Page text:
FORT BLISS, Texas — With a stop at this desert Army post on the last leg of his farewell tour as Pentagon chief, Chuck Hagel came full circle.
In 1967, a 20-year-old Hagel arrived at Fort Bliss for basic training, soon to be shipped to Vietnam for a life-changing war experience that gave him the distinction, nearly a half-century later, of being the only enlisted combat veteran to serve as secretary of defense.
Hagel is unlikely to be remembered as among the most accomplished defense chiefs, although he took on several tough problems including the transition out of a U.S. combat role in Afghanistan and trouble inside the U.S. nuclear missile corps.
He abruptly resigned on Nov. 24 under pressure from President Barack Obama, cutting short a tenure that never seemed to gain full traction after starting on a sour note in February 2013 with a contentious Senate confirmation hearing. Hagel agreed not to leave until his successor was in place; Ashton Carter, the nominee, is expected to be confirmed by the Senate in February.
Mindful that his time atop the U.S. military is ending, Hagel came to Fort Bliss to speak Thursday at the Army Sergeants Major Academy, the professional military education program for noncommissioned officers and enlisted soldiers, and to take a trip down memory lane at an Army post that traces its roots to the Indian wars of the mid-19th century.
It was his first return visit. Much has changed — not least the fact that the soldiers here now are all volunteers. In Hagel's day, the ranks were filled with draftees, many reluctant or resentful, many unsuited for the rigors of combat.
In his remarks at the academy, Hagel recalled the harsh life of a recruit in the Army of the 1960s.
"You are often asked, 'How dumb are you? How could you be so stupid?' That's a hard one to answer, actually," he said.
Hagel toured the base, which now is home to the Army's 1st Armored Division. It was the final stop on a three-day farewell tour that also took him to Whiteman Air Force Base in Missouri, Marine Corps Air Station Miramar in California and aboard the USS America, the Navy's newest amphibious assault ship, as it cruised off San Diego.
In a 2002 oral history interview for the Library of Congress, Hagel recalled arriving here on a train from his home state of Nebraska. He facetiously described Fort Bliss as "that garden spot" in the desert outside of El Paso.
"Oh, it was hot," he said. "Sand, desert, rocks."
He remembered arriving in the pre-dawn darkness in May 1967 with a few other young Nebraskans, minds whirling with wonder and worry at what lay ahead.
"You get a very abrupt awakening when the drill sergeant starts screaming at you," Hagel recalled. "A new jarring gong of reality set in. And from that moment on it was a different world."
He remembered his drill sergeant promising to toughen up the newcomers, "because if I fail, you get your head blown off in Vietnam."
On Dec. 4, 1967, Hagel left for the war and spent a year in Vietnam as an infantryman, rising to the rank of sergeant.
He returned home with two Purple Hearts for war wounds — including severe burns to his face and shrapnel that lodged in his chest from a Claymore mine detonation — and a new appreciation for how hardship can be a source of strength.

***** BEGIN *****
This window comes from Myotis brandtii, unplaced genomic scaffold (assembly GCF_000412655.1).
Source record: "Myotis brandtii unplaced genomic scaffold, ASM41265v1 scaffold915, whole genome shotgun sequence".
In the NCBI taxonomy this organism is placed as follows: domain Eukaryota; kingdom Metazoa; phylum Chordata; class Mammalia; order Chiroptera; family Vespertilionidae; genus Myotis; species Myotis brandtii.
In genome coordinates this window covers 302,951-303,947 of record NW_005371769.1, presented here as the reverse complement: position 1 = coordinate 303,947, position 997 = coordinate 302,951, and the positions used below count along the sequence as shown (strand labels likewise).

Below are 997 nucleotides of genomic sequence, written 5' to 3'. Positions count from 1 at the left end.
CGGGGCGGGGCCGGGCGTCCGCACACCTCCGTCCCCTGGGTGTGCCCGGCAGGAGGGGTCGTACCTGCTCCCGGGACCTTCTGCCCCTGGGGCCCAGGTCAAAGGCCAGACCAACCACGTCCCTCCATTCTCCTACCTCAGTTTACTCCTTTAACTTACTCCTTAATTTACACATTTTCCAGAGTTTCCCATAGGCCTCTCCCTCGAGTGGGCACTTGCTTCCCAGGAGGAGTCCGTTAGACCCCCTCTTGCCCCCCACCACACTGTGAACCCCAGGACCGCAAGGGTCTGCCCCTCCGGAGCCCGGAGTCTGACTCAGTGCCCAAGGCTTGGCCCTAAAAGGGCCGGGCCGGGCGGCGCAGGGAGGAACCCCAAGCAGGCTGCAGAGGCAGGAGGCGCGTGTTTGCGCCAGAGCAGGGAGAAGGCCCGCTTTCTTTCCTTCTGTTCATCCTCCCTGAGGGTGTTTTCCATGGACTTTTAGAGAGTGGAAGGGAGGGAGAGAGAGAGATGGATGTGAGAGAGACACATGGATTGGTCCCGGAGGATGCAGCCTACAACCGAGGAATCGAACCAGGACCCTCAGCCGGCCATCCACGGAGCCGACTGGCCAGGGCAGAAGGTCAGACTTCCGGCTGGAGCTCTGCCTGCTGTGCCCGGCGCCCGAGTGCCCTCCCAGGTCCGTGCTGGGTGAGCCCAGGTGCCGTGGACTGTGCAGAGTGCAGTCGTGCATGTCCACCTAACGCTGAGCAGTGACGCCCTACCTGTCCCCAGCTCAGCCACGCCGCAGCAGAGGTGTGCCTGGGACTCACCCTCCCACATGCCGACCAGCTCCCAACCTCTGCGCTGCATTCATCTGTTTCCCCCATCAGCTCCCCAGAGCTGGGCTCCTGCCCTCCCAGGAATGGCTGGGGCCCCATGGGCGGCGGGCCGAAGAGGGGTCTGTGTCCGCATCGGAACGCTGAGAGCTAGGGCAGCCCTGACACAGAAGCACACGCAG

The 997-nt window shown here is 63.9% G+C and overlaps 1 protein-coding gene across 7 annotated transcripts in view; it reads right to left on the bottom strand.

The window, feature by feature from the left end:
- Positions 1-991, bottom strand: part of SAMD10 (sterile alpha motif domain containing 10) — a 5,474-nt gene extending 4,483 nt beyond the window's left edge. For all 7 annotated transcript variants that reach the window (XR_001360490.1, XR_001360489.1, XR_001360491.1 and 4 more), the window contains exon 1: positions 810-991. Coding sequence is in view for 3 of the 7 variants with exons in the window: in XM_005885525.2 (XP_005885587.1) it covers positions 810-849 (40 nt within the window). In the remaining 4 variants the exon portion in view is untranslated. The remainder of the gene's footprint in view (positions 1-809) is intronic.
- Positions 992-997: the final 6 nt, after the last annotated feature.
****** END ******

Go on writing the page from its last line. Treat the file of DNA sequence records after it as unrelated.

"It probably did as much to shape me and mold me and affect me as any one experience I ever had in my life," he said in an unusually reflective moment Tuesday at Whiteman Air Force Base. "Everything I have done in my life I have drawn on that experience in the military."
After Vietnam, Hagel attended the University of Nebraska at Omaha on the GI Bill. He served as deputy administrator of the Veterans Administration during the Reagan administration and later co-founded a cellular telephone network. He won election to the Senate as a Republican in 1996 and served two terms.
During his two years as Obama's secretary of defense, Hagel rarely talked in detail about his war experiences, even in front of soldiers who might have sensed a bond with a former sergeant from a distant generation. Aides say Hagel is naturally reluctant to highlight his Vietnam experience, feeling the spotlight should be on the challenges faced by today's troops.
When he did mention it during troop talks, he would often say he served "back when dinosaurs roamed the Earth," and leave it at that.
Hagel did well in basic training at Fort Bliss. He was honored as the outstanding leader among boot camp soldiers, and was chosen for a top-secret program to train with a new weapon: the Redeye missile, the first U.S. shoulder-fired heating-seeking missile.
He did Redeye missile training at the White Sands Missile Range adjacent to Fort Bliss and had orders to deploy to Germany. But Hagel had other ideas. He decided he'd rather go to Vietnam, where the U.S. was getting more deeply involved amid a rising tide of war protests in the U.S. He got his orders changed — and overcame official suspicion that he was crazy for having done so.
Looking back on it all, Hagel says one of the more important lessons was, "You cannot force things in life." At age 68 and his Pentagon tenure coming to a close, he has no specific plan for the future. He intends to do what he says he has always done.
"I've let the currents take me," he said, "and that's what I'm going to do this time and see what happens."
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